Private sector pushes harmonised taxation to ease cost of business

Tuesday June 13 2023

Cross border cargo trucks transport goods from Tanzania to Rwanda. PHOTO | AFP


The private sector in East Africa has added its voice to the debate on the un-harmonised proposed tax increments in partner states ahead of the reading of the financial year 2023/24 budgets.

Most of the taxes have not been harmonised across the region thereby likely to lead to a high cost of doing business.

Of those proposed in the Kenya, Uganda, Tanzania and Rwanda budgets, the only one that has been harmonised is the income tax, at 30 percent.

The rest, including value added tax (VAT), vary in their application, a factor that impacts cross-border business.

Simon Kaheru, vice-chairperson of the East African Business Council, Kampala Chapter, has applauded the harmonisation of corporate income tax and personal income taxes, set at 30 percent across the four partner states.

But he noted that many of the other tax heads are disparate – “which does not support the spirit of harmonisation that should enable competitiveness and a common market.”


Read: EAC to harmonise competition rules by 2024

Cost of living

Of concern to the business community in East Africa is Kenya’s proposed tax on digital assets as part of the Finance Bill 2023. The Bill seeks to regulate and tax digital asset transactions, including cryptocurrencies as well as non-fungible tokens.

“We see worrying trends this year, like Kenya deciding to increase Excisable Goods Management System (Digital Tax Stamps) rates by incredible amounts, yet other countries are realising a need to lower theirs,” said Kaheru.

Compliance with the new tax framework may increase the administrative burden on businesses and investors, necessitating investments in technology, accounting systems and professional services.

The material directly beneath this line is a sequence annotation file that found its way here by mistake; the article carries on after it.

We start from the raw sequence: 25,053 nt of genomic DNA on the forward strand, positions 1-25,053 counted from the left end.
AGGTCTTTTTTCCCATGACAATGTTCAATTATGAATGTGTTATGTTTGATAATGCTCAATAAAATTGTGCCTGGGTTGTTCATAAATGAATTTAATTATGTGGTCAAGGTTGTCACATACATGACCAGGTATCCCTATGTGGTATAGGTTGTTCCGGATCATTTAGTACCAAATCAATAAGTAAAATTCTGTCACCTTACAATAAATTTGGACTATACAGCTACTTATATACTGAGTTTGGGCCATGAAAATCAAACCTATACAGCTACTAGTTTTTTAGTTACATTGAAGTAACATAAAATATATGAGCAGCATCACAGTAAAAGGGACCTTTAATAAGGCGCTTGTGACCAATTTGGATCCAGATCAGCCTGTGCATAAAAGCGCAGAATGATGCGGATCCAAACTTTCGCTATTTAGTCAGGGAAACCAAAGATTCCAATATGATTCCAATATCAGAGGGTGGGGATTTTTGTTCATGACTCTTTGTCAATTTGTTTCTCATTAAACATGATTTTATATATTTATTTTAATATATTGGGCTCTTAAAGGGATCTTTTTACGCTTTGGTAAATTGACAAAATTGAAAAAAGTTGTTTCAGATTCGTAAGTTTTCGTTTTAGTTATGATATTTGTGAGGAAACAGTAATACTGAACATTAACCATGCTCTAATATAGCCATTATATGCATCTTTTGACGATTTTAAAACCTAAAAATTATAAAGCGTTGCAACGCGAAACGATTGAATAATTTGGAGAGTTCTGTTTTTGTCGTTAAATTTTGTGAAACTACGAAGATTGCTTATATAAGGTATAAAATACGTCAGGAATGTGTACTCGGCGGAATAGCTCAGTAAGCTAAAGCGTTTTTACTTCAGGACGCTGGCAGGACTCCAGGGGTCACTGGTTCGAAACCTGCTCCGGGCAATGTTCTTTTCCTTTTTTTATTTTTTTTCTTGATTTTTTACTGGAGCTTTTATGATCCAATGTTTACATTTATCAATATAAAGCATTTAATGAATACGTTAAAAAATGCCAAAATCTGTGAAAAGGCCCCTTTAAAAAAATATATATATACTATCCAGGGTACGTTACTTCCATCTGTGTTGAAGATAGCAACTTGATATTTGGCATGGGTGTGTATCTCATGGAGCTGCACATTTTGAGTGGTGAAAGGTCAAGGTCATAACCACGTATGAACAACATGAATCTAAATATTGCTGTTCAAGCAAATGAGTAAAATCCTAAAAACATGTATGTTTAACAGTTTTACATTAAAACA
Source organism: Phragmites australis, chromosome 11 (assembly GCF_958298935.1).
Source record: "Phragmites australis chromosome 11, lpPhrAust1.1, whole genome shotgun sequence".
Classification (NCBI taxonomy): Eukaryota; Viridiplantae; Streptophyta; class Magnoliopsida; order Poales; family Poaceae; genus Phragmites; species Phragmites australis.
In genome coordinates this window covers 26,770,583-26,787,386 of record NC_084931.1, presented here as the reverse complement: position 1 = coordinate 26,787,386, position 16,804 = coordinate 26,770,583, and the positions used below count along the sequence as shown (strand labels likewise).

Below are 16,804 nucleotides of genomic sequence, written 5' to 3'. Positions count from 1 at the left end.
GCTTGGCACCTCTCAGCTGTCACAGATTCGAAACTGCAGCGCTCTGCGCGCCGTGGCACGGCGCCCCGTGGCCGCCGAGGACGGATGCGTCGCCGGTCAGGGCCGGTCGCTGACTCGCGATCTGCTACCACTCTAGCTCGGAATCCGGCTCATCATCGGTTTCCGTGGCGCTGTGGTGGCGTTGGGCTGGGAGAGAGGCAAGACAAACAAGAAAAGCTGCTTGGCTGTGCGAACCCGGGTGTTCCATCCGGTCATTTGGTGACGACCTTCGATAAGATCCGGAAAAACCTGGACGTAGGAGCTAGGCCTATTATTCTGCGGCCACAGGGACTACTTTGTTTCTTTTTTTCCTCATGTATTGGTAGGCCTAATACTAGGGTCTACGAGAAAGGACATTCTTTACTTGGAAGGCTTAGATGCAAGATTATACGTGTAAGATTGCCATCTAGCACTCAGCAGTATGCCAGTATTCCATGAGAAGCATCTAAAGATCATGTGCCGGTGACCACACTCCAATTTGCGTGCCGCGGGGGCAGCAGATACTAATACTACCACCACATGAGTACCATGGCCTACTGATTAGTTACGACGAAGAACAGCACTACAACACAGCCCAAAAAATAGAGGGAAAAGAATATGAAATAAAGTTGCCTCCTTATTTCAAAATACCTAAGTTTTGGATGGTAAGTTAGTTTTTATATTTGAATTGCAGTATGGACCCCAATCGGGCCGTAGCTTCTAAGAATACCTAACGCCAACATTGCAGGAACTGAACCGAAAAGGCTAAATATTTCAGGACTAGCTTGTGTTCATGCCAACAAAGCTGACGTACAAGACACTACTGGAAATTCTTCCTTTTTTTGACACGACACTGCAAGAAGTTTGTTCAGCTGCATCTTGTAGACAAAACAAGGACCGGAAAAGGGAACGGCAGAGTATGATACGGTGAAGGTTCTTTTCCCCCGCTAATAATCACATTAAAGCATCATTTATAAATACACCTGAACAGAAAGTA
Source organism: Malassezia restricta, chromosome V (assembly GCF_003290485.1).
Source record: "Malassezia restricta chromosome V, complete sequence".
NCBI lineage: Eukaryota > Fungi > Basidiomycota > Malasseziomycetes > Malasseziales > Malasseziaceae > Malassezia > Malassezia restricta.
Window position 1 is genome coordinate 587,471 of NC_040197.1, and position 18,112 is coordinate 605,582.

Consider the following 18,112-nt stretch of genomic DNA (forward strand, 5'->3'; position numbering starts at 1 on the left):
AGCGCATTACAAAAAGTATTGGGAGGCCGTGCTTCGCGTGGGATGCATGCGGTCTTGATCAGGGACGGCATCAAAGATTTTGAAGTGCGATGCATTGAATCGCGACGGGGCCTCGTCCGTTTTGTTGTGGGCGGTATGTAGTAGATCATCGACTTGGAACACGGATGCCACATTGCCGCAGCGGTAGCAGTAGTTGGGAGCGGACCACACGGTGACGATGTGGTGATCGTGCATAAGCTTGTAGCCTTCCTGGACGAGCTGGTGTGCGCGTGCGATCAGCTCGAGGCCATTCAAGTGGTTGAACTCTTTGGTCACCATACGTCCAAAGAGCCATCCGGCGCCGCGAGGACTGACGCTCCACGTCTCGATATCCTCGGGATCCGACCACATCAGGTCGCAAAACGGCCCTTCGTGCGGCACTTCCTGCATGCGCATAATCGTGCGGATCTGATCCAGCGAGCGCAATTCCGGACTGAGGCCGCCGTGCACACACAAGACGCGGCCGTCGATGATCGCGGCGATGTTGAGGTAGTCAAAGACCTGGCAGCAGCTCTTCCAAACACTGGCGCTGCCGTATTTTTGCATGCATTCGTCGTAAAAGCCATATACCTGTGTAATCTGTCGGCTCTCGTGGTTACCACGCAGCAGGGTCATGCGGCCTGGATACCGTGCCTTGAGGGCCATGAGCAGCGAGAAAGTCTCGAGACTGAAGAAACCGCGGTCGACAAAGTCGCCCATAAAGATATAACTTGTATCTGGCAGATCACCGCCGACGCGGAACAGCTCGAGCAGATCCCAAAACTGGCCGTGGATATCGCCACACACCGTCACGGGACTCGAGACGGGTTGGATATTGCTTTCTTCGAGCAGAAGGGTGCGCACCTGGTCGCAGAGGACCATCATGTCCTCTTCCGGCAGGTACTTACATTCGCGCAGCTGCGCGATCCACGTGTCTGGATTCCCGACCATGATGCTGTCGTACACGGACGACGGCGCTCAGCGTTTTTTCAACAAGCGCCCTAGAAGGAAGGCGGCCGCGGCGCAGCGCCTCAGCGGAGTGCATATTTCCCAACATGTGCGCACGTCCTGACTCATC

Businesses dealing in digital assets or accepting them as a form of payment will be subject to additional tax and regulatory requirements.

They will have to adapt accounting and reporting systems to account for the new tax framework and ensure compliance.

Read: How Kenya tax plan will impact EAC trade

The law will impact individual investors who will need to navigate a more complex tax landscape when trading in digital assets. For instance, the Bill suggests a 12.5 percent capital gains tax (CGT) on the gains realised from the sale or transfer of digital assets.

The introduction of CGT, 16 percent VAT, and income tax on digital assets will require them to maintain accurate records and seek professional advice to ensure compliance.

The other concern is the increase of VAT on petroleum products. Audit firm PwC argues that this proposal is likely to impact the prices of transport and production of goods increasing the inflationary pressure in the economy.

“The proposed repeal of the 8 percent VAT rate on petroleum products – 16 percent VAT on fuel and VAT exemption of LPG – we expect to have a significant adverse effect on the cost of living, taking into consideration Kenya’s dependency on fossil fuel and the already high global oil prices,” said Nicholas Kahiro of PwC in a webinar on the 2023/24 budget.

Read: Kenya's inflation rises to 9.2pc

Pump prices

Pump prices will likely breach the Ksh200 ($1.44) per litre mark if MPs approve a proposal to double VAT to 16 percent in a plan that could give Kenya the highest fuel prices in the region.

Should the Bill be signed into law as it has been drafted, a litre of super petrol could rise by Ksh13.51 ($0.097) to Ksh196.21 ($1.41) after the additional taxes while diesel will increase by Ksh12.40 (0.089) to Ksh180.88 ($1.30).

In Tanzania, new prices released by the Energy and Water Utilities Regulatory Authority (Ewura) from May 3, 2023 show that motorists in Dar es Salaam pay Tsh2,871 ($1.22) per litre of petrol, an increase of Tsh90 ($0.038), while diesel costs Tsh2,847 ($1.21) per litre, up by Tsh24 ($0.010).

Read: Pain for Dar motorists as fuel prices go up


According to the PwC, employer taxes in Tanzania are “a bit on the higher side,” compared with other EAC countries and includes taxes on maternity leave benefits and social security contributions, which need to be reconsidered.

There is also a 17 percent tax on telecoms company operations, 10 percent tax on money transfers, and 5 percent tax on pay-per-view TV programmes.

PwC’s proposals for new tax measures to be featured in Tanzania’s 2023/2024 budget include reducing the social security contribution tax from 20 percent to 15 percent over the next five years and abolishing a separate tax on the Workers Compensation Fund (WCF).

Instead, the Skills Development Levy could be reduced to 3 percent, with 1 percent of that allocated to the WCF, while businesses with turnover of less than Tsh200 million ($86,200) could be spared the SDL entirely.

PwC Tanzania consultant Johnson John proposed the introduction of a formal registration system for goods storage facilities to avoid overlapping taxes in the wake of a recent standoff over the issue between the government and traders at Dar es Salaam’s Kariakoo market.